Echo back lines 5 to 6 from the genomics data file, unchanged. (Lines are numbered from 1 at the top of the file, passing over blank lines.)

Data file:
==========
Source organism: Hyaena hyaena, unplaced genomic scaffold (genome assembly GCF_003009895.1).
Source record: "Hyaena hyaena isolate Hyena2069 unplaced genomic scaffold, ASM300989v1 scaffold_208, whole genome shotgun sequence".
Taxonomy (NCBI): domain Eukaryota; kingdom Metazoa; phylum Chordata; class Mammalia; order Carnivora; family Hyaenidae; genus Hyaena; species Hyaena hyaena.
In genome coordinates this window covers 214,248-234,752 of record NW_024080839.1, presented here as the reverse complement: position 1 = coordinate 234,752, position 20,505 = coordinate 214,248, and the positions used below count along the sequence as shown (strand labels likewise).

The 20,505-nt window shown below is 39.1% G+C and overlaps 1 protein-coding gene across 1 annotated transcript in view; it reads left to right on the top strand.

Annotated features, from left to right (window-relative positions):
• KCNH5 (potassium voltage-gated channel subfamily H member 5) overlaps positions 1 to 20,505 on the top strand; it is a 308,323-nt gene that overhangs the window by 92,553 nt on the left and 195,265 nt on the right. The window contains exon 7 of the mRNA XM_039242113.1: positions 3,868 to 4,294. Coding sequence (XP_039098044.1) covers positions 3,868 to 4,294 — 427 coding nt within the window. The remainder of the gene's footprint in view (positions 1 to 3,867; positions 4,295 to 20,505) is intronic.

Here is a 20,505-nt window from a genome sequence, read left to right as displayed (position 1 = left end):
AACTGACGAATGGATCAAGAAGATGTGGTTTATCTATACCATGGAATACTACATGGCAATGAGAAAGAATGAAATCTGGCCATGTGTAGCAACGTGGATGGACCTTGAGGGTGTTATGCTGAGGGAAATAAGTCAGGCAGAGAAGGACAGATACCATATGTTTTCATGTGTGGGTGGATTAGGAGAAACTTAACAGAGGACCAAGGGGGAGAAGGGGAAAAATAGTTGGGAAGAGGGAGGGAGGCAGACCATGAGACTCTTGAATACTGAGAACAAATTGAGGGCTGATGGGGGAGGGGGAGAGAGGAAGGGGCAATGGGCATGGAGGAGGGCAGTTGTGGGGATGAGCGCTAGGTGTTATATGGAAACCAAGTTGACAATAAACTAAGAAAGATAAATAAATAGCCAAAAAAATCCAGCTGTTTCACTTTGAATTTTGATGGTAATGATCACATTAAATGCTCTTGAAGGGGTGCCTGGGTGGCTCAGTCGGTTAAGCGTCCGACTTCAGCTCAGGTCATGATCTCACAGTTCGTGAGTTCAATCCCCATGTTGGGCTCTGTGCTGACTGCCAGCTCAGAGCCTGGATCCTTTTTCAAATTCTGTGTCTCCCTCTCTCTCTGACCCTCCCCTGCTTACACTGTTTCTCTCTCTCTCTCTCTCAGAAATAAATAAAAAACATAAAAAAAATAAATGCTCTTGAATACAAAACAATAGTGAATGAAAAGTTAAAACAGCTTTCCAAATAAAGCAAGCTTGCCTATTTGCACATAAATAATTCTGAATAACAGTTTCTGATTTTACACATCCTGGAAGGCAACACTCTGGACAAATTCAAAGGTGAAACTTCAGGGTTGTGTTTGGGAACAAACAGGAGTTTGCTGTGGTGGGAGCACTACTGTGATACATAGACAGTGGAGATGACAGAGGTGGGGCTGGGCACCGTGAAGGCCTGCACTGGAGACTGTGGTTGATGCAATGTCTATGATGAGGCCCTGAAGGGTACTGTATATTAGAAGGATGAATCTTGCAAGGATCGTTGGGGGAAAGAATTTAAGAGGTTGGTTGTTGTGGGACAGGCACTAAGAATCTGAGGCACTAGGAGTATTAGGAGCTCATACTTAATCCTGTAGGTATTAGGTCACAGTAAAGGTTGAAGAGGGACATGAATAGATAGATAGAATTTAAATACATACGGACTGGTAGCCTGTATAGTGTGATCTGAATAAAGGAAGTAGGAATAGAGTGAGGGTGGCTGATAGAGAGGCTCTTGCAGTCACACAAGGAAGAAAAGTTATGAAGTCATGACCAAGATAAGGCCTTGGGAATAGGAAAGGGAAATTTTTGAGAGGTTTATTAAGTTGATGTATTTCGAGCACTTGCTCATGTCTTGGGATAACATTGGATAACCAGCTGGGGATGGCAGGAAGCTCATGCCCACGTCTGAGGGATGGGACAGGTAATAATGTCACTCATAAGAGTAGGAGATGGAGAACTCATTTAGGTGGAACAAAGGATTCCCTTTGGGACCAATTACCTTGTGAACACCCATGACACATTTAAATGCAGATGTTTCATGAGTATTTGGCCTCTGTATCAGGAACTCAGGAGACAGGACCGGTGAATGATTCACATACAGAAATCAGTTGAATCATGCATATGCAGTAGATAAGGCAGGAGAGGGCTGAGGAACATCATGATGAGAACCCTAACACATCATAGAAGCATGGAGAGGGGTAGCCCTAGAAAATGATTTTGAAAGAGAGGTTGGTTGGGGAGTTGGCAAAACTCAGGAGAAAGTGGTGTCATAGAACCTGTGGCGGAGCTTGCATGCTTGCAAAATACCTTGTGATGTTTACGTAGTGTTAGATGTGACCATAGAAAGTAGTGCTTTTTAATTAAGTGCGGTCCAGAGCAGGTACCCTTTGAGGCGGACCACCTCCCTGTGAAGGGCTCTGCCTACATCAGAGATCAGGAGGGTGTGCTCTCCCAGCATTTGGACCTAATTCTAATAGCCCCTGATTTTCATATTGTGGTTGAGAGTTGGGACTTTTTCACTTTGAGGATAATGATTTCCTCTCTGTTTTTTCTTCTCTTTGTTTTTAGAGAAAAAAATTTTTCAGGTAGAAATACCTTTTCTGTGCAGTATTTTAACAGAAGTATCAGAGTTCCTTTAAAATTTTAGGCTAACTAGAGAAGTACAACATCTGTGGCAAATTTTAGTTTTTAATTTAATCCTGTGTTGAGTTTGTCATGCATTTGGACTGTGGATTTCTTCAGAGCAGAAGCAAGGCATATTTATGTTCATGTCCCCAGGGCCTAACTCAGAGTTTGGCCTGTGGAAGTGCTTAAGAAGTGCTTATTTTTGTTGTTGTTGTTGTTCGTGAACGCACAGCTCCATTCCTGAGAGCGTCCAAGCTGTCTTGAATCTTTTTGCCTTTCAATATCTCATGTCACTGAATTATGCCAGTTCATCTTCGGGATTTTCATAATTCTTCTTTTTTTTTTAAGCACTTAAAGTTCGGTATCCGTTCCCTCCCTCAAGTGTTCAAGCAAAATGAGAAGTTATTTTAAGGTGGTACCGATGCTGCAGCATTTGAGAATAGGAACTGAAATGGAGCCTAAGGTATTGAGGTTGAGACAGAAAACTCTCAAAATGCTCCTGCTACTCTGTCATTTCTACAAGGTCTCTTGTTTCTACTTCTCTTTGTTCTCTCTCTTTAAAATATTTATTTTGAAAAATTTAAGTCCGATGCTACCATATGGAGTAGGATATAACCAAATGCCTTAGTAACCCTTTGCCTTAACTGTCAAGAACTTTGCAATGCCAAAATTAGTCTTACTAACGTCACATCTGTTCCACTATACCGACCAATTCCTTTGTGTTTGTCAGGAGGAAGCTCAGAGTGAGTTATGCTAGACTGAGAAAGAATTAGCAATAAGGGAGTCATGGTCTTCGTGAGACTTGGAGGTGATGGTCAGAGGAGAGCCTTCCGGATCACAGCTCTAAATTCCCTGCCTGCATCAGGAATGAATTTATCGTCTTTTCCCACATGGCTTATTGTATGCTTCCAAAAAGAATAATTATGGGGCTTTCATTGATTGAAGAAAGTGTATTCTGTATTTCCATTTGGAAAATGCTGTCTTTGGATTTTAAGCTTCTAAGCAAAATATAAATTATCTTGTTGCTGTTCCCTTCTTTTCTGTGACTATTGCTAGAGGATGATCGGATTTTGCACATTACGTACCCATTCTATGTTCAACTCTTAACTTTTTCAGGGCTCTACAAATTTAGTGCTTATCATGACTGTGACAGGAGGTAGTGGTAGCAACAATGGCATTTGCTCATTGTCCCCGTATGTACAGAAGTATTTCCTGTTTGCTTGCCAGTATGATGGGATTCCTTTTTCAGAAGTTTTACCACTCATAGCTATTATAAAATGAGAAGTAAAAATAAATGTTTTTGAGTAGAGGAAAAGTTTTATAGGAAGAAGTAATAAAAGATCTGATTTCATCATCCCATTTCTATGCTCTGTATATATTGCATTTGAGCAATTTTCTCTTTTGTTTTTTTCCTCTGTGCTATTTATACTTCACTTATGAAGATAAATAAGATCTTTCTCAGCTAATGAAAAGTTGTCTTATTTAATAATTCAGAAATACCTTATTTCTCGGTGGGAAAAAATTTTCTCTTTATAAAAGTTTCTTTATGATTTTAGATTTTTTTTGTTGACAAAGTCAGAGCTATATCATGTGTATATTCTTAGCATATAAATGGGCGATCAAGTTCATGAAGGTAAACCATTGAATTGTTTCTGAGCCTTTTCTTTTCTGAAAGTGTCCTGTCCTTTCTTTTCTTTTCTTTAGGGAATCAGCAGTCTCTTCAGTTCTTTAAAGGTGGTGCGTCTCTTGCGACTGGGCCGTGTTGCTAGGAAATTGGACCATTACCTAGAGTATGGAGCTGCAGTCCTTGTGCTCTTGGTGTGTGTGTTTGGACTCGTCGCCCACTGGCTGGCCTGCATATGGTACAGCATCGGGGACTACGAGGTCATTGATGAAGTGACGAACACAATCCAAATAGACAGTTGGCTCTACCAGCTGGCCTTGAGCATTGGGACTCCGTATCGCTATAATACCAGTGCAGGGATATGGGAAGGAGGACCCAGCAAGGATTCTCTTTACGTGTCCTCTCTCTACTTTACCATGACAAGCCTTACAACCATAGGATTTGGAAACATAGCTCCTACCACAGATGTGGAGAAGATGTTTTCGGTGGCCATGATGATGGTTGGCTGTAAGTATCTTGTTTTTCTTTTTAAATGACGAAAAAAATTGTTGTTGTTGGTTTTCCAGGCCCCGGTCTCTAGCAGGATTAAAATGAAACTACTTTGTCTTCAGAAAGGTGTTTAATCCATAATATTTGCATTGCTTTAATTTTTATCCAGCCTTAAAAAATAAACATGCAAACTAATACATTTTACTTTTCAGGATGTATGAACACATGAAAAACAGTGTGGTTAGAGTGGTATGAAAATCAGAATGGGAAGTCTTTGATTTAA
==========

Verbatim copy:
The 20,505-nt window shown below is 39.1% G+C and overlaps 1 protein-coding gene across 1 annotated transcript in view; it reads left to right on the top strand.

Annotated features, from left to right (window-relative positions):